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Apr 12 2024
SEX & THE CITY Trashed By Gen Z, or Why Can't Young Adults Today Grasp The Concept Of Context? Comments (0)

Screenshot 2024-04-12 at 2.34.03 PM

Everybody knows that the key to social media success is engagement, positive or negative, so forgive me if I'm a bit cynical about The Independent paying a 22-year-old named Brittany to savage Sex and the City (1998-2004), which is suddenly gaining wider exposure via Netflix.

The review, decorated with a painfully poorly scanned slide ('memba those?) of the cast from 25 years ago — a hint that we're about to witness digital shading analog — is both painfully aware and self-unaware, a review of something the writer finds so cringe that is itself so, so cringe.

Oh, honey — Brittany may not like this series, but she is definitely the Miranda.

First, Brittany thinks the ladies are “awful people — and awful friends.” I don't object to this opinion, in principle. In re-watching the show (2x) since 2004, I find Carrie shockingly unappealing. Her smoking, some of her elitist views, her need for drama, her relationship with big that comes off like a botfly meeting a host — I get it. The characters, like those on later shows like Girls, are not 100% lovable.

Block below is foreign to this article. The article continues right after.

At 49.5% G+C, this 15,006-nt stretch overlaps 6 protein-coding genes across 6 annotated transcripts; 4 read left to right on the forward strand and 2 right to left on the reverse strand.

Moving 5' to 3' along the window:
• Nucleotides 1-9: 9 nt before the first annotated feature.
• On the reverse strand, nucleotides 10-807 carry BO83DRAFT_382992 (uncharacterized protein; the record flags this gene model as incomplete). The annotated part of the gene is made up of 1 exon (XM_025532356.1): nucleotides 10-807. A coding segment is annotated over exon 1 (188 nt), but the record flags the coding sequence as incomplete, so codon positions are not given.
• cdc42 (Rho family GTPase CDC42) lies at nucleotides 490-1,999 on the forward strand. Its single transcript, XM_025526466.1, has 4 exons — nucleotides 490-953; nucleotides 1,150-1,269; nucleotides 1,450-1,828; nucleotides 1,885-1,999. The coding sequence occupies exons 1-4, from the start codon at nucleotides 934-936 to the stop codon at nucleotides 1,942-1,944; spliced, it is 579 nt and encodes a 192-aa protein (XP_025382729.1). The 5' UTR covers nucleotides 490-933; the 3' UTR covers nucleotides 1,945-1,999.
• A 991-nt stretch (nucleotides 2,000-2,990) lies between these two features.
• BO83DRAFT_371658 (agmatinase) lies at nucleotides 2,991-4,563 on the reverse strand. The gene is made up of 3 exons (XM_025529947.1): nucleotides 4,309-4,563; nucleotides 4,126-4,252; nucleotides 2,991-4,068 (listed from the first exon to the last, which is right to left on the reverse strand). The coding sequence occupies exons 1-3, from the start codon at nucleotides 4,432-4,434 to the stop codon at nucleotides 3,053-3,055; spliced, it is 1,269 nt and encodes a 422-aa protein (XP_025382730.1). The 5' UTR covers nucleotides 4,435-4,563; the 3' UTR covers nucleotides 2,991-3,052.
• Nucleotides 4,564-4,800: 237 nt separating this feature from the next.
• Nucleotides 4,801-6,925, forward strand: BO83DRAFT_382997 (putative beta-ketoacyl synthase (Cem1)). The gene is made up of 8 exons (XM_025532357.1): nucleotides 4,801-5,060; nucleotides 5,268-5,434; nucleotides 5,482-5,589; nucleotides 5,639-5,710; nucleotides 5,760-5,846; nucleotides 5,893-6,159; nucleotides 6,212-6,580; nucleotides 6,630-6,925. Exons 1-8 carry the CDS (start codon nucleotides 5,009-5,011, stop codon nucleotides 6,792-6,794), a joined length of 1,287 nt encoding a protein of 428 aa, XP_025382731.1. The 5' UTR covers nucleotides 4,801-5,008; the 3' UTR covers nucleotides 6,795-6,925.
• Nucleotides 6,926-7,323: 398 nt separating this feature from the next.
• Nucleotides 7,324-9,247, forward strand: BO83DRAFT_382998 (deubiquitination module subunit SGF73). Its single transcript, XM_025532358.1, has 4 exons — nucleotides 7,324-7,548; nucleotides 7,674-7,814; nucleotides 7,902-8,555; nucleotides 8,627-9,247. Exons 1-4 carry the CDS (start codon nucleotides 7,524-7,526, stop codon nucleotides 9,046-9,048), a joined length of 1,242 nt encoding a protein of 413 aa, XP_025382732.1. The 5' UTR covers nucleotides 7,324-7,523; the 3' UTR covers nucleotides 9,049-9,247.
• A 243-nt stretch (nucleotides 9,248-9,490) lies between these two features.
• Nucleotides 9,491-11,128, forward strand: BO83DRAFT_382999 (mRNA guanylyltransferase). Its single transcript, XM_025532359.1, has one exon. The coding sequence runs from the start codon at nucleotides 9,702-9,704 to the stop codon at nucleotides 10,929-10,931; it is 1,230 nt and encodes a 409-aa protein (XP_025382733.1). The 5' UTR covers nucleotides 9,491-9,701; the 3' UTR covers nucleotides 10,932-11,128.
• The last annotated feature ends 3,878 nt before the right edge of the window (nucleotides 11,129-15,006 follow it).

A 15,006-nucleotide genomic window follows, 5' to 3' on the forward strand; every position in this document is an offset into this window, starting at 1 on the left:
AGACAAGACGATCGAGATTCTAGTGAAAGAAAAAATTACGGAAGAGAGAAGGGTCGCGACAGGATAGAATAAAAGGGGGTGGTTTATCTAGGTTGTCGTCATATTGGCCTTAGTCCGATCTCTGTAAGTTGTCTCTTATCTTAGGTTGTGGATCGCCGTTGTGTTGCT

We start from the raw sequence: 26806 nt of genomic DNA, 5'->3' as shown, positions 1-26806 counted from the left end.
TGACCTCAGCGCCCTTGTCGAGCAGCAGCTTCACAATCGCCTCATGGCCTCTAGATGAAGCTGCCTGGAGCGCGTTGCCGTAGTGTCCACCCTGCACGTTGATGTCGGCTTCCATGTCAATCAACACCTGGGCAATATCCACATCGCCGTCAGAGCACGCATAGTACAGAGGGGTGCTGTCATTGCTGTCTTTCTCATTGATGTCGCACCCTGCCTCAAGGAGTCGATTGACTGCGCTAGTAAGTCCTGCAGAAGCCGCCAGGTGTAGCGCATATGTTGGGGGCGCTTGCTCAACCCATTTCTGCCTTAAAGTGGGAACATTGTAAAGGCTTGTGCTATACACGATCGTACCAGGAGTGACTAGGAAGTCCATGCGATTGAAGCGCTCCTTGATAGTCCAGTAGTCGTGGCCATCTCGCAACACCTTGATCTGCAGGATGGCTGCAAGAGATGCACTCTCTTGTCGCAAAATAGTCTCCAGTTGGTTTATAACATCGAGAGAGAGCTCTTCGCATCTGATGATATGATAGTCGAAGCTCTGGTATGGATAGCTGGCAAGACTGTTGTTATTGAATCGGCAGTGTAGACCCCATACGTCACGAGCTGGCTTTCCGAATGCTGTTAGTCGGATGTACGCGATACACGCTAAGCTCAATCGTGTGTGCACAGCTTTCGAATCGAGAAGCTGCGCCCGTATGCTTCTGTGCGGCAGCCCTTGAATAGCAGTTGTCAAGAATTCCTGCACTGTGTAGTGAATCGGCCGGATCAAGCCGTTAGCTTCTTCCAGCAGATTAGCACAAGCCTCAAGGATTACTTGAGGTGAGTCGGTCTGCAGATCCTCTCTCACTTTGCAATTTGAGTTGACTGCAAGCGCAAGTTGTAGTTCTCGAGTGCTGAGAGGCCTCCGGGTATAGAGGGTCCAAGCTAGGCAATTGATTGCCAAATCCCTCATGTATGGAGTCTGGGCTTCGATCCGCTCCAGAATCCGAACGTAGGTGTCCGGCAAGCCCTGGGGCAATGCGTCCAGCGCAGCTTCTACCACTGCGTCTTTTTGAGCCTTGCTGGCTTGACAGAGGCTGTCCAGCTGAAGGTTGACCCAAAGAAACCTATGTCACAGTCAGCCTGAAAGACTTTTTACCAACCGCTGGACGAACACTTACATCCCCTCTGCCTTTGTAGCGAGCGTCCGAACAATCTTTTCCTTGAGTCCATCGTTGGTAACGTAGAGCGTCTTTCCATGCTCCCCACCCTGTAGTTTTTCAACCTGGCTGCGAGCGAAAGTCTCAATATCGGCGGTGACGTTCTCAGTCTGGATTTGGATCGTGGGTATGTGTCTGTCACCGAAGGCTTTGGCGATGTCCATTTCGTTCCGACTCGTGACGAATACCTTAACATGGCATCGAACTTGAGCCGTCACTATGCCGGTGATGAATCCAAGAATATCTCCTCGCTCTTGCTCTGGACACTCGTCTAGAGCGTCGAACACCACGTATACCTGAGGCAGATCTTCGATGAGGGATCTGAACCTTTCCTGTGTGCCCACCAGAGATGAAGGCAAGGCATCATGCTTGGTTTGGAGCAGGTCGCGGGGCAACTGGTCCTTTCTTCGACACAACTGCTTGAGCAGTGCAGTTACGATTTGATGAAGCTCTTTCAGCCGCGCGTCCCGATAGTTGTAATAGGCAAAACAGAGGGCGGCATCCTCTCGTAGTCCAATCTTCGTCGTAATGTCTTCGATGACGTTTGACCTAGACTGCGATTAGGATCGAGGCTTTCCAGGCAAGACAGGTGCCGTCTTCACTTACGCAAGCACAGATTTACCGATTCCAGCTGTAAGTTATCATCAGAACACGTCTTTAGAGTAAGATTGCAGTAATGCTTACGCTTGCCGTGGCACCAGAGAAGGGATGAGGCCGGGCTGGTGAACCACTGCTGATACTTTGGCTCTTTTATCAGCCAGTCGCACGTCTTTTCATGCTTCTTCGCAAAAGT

But ... why is that a requirement? Aren't shows entertaining sometimes because the characters are annoying and flawed? From Seinfeld to Veep to Gen Z catnip like South Park and Family Guy, emotionally intelligent consumers of entertainment should not expect good to equal goodness, and should not expect creators to constantly telegraph to viewers that their world views are in synch.